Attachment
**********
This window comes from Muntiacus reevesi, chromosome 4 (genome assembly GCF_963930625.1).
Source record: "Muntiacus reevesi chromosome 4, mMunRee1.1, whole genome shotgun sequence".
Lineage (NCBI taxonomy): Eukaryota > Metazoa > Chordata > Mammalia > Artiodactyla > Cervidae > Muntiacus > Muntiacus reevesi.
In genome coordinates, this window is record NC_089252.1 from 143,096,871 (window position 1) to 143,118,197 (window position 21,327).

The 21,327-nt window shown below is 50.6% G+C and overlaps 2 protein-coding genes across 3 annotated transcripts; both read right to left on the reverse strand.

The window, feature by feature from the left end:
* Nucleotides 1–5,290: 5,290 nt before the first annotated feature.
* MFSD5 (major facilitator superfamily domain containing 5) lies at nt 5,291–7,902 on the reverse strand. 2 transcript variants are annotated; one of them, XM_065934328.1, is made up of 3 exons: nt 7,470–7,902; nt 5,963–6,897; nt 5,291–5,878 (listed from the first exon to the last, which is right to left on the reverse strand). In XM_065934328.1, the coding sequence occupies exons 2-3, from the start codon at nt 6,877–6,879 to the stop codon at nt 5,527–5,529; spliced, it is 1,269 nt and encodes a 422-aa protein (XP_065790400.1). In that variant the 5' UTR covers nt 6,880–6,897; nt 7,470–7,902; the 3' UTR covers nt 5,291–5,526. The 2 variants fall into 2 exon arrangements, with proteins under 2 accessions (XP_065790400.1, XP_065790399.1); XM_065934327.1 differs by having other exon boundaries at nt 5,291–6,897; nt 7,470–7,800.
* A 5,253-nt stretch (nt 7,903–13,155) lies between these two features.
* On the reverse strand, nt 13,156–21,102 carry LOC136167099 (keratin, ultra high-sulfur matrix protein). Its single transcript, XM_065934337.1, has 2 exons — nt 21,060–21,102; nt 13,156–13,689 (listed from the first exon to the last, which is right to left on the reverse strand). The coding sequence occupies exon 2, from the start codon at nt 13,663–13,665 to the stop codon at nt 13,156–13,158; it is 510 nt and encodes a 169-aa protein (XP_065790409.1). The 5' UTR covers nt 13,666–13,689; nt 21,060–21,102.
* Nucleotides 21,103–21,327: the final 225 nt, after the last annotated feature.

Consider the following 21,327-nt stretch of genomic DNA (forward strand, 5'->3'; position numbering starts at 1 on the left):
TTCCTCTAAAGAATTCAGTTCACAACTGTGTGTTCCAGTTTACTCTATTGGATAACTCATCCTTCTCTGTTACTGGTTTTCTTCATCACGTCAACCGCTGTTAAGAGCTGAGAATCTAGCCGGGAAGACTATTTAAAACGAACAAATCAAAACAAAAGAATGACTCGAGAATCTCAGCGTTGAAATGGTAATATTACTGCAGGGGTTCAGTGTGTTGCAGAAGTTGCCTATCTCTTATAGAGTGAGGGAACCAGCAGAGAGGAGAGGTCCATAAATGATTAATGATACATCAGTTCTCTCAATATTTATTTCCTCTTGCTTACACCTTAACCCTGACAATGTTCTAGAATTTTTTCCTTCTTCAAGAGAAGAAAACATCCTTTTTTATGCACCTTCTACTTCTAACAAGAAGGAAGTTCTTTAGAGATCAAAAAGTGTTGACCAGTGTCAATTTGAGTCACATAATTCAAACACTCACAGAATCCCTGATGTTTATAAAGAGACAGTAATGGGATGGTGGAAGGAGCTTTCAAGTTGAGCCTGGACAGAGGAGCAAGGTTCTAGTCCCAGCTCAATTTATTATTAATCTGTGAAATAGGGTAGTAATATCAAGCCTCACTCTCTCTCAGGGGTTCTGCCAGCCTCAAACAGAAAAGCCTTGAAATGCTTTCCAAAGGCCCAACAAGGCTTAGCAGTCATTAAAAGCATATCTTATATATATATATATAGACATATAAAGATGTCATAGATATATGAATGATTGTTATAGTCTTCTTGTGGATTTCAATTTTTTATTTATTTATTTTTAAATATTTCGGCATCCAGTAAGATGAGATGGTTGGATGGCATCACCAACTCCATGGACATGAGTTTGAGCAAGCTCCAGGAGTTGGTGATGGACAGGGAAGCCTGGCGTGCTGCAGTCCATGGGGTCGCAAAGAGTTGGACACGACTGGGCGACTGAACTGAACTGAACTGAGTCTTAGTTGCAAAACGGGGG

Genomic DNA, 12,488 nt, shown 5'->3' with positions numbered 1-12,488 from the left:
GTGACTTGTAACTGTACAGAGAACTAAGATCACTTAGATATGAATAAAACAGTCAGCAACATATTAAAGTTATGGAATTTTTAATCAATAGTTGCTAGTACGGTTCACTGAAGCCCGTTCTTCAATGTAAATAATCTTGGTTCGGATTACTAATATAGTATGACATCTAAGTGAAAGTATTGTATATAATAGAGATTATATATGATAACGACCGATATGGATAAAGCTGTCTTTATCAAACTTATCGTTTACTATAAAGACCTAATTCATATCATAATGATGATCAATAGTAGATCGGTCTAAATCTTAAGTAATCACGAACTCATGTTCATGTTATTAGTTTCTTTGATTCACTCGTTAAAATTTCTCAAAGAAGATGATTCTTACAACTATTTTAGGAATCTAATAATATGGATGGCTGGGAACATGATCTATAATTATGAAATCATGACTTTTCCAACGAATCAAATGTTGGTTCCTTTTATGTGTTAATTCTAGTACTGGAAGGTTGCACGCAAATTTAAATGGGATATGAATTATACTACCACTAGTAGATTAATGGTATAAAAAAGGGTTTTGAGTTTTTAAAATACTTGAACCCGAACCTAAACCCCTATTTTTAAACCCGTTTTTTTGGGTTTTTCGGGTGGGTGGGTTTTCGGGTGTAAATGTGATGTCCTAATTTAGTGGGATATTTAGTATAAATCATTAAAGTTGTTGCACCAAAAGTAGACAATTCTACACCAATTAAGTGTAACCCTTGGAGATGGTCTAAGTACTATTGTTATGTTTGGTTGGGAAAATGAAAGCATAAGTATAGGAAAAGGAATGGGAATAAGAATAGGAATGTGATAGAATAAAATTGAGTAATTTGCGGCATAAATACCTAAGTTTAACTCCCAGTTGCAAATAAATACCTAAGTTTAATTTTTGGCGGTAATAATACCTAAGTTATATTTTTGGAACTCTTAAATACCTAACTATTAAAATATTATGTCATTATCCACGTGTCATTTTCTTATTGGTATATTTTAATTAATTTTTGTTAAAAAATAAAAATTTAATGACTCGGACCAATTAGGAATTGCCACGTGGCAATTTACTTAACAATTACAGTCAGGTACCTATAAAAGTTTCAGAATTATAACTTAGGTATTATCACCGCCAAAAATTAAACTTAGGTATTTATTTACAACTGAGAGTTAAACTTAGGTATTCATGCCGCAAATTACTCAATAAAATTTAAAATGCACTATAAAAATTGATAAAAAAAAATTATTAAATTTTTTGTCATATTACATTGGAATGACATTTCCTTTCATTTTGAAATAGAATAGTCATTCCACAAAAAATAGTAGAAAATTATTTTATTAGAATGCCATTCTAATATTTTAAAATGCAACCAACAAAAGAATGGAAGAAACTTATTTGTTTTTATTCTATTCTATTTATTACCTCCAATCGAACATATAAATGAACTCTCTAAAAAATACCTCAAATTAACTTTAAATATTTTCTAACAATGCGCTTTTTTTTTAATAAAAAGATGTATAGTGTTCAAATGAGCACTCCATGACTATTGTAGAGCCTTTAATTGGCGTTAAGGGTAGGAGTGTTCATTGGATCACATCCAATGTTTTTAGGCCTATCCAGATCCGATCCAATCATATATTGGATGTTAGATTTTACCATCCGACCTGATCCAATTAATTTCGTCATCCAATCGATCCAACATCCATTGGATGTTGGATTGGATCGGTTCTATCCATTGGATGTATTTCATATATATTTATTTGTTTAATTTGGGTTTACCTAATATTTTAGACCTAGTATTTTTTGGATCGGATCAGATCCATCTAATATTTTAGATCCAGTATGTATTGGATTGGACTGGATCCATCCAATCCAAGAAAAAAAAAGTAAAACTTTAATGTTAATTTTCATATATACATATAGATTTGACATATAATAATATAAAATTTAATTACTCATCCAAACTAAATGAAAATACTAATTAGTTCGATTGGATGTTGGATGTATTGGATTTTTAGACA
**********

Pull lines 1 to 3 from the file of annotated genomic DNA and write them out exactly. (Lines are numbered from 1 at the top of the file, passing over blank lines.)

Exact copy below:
This window comes from Muntiacus reevesi, chromosome 4 (genome assembly GCF_963930625.1).
Source record: "Muntiacus reevesi chromosome 4, mMunRee1.1, whole genome shotgun sequence".
Lineage (NCBI taxonomy): Eukaryota > Metazoa > Chordata > Mammalia > Artiodactyla > Cervidae > Muntiacus > Muntiacus reevesi.